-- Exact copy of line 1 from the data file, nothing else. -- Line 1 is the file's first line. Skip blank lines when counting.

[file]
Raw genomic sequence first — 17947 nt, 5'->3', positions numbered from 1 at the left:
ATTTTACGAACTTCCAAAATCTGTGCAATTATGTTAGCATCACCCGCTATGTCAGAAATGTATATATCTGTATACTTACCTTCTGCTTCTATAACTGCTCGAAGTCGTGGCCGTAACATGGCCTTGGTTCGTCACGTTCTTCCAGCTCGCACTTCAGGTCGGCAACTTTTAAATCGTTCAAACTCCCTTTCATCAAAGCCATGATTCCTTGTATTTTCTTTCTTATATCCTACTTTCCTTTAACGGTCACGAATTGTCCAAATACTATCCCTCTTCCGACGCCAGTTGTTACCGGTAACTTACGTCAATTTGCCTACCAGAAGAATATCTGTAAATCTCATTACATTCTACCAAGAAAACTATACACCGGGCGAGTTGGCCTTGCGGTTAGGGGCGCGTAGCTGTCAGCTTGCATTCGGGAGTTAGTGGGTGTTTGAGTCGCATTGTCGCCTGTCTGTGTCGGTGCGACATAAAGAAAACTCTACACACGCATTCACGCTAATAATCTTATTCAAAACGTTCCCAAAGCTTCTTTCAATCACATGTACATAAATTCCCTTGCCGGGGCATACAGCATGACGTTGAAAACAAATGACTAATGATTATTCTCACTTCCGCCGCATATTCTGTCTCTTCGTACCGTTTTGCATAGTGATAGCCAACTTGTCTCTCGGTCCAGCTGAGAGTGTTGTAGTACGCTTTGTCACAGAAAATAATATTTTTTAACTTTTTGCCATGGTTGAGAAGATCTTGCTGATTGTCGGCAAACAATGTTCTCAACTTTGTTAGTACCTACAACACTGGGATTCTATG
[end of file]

Raw genomic sequence first — 17947 nt, 5'->3', positions numbered from 1 at the left: